In "The Light Princess" by George MacDonald, the king consults "two very wise Chinese philosophers" about the princess's condition.1 The philosophers are named "Hum-Drum" and "Kopy-Keck." The story is full of puns, and these faux-Chinese names would seem to be no exception.

Hum-Drum is described as "a Materialist... slow and sententious"; his name is clearly a play on the word humdrum: "lacking variety or excitement; dull; boring." So far, so good.

However, I'm not coming up with a similar play on words for Kopy-Keck, who is "a Spiritualist... quick and flighty." Kopy sounds like "copy," perhaps, but "Keck" has me stumped. (I don't think the sense of "to vomit" has any bearing!)

This Quora post suggests "copycat," but I am unconvinced:

  • The post's author tries to explain the connection between "copycat" and "quick and flighty" by saying that cats are quick; but cats don't really have anything to do with the usual meaning of "copycat."
  • Etymonline informs that "copycat" is first attested in American English in 1884, although the word is "probably at least a generation older"; still, it seems unlikely that MacDonald, a Scottish writer, would be making a pun on the term in a story published in 1864, twenty years earlier.

And in any case, it's unclear that Kopy-Keck has a tendency to "copy" anything. He propounds a theory that the princess has no gravity because her soul is from another planet and therefore is not attracted to the Earth, and he suggests that she can be cured by being taught extensively about the Earth so that she takes an interest in it. I can see the connection here to being a "Spiritualist," but that's it.

So, the question: What is the significance of the name Kopy-Keck? Is it a pun or play on words? If so, on what?

1 Chapter 7, "Try Metaphysics"--available at Project Gutenberg

2 Answers 2


The essay Jesting in Earnest by Daniel Gabelman, included in the book Re-Embroidering the Robe: Faith, Myth and Literary Creation since 1850 seems to imply the pun in the name may be "Copy Kant". Here's the relevant passage.

Kopy-Keck, perhaps a caricature of the Metaphysical Society and their misapplication of Kant and the idealists, believes the princess needs to study every possible history of the earth

Kant contributed strongly to the field of Metaphysics, the branch of philosophy that deals with abstract thought. His connection with the title of the story is obvious.

"Keck" for "Kant" seems a linguistic stretch, but there is evidence this is correct. First, your original Quora source suggests that "Keck" is a valid Chinese name, so it may be that MacDonald was attempting to keep it as authentic sounding as possible:

"Keck" is a legitimate Chinese name (see: Keck Kiong Te)

"Hum" is also a potential Chinese name component, as it is the pronunciation of the surname "Tan" in certain Chinese languages and dialects.

Second, footnote 13 in the current edition of the book, presumably added by the editor U. C. Knoepflmacher, alludes to this being the case:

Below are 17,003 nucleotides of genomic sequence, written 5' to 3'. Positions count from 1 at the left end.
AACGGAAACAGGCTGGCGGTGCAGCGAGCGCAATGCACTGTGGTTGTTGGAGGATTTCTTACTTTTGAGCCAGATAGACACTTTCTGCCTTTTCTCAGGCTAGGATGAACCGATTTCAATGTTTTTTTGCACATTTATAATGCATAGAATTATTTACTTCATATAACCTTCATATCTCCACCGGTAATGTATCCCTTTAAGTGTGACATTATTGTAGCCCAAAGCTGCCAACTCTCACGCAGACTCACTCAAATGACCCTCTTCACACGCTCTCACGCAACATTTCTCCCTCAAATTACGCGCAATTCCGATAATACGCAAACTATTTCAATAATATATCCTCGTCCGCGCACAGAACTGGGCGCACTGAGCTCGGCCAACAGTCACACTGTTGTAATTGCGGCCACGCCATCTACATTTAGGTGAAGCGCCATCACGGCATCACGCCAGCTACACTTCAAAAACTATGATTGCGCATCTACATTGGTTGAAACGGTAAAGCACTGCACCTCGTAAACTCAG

given the "materialist" and "spiritualist" affiliations of the two madmen, their names may suggest the absurd misapplication of the philosophical positions held, respectively, by Hume and Kant.

In which case "Hum-Drum" does not just mean boring and everyday, but is also a nice play on the name "Hume". Given that this name, then, is a double pun, it may well be that the similarity between Kopy Keck and copycat is also intentional - a joke on "Kant's copycats".

Kant's ideas on religion are complex and continue to invite debate, to the point where there is disagreement on whether or not he was an atheist. The Metaphysical society, however, attempted to use his ideas (and those of other philosophers) to understand God from an objective viewpoint in a marriage of religion and science.

Unsurprisingly, after ten years of fruitless debate, they gave up having produced little of value. They "copied" Kant without really understanding his ideas.

If this is so, then Kopy-Keck is a manifestation of spiritual thinking, while Hum-Drum is a manifestation of empirical science. Given that both present ridiculous ideas and are inflexible in their application, the message may be that extremes are inherently ridiculous. That only by looking at both science and spirit can we "cure the Princess" i.e. come to understand the human condition.

  • "Keck" is a legitimate Chinese name - are "Hum" or "Drum" also legitimate Chinese names?
    – Rand al'Thor
    May 2, 2018 at 10:48
  • @Randal'Thor I don't know - that wasn't part of the question since the OP said they accepted it as "Chinese sounding". I include it as a possible reason for stretching "Keck" to sound like "Kant".
    – Matt Thrower
    May 2, 2018 at 11:03
  • I realise it's not directly relevant, but if Hum and Drum are un-Chinese, then the idea that "MacDonald was attempting to keep it as authentic sounding as possible" becomes less plausible as a reason for the Keckification of Kant.
    – Rand al'Thor
    May 2, 2018 at 11:09
  • @Randal'Thor It seems that "hum", at least, is also a Chinese name component. I will add it to the answer en.wikipedia.org/wiki/Tan_(surname)
    – Matt Thrower
    May 2, 2018 at 11:22

Given that MacDonald was a proud Scotsman and that he often used the Scots language/dialect in his books, a perusal of a dictionary may prove useful. Here is part of what The Dictionary of the Scots Language has on keck:

[O.Sc. kek(k)il(l), v. = 1., from c.1513, = 2., a.1550. A freq. form from Keck, v.3 Cf. also Mid. Du. Kekelen, to cackle.] (online, https://dsl.ac.uk/entry/snd/keckle )

And under Keckle we also find

To laugh with joy or excitement, to show signs of unrestrained eagerness or delight (Ags. 1849 Brechin Advertiser (22 May)

In the above Scots definitions we seem to find the direct opposite to Hum-Drum.

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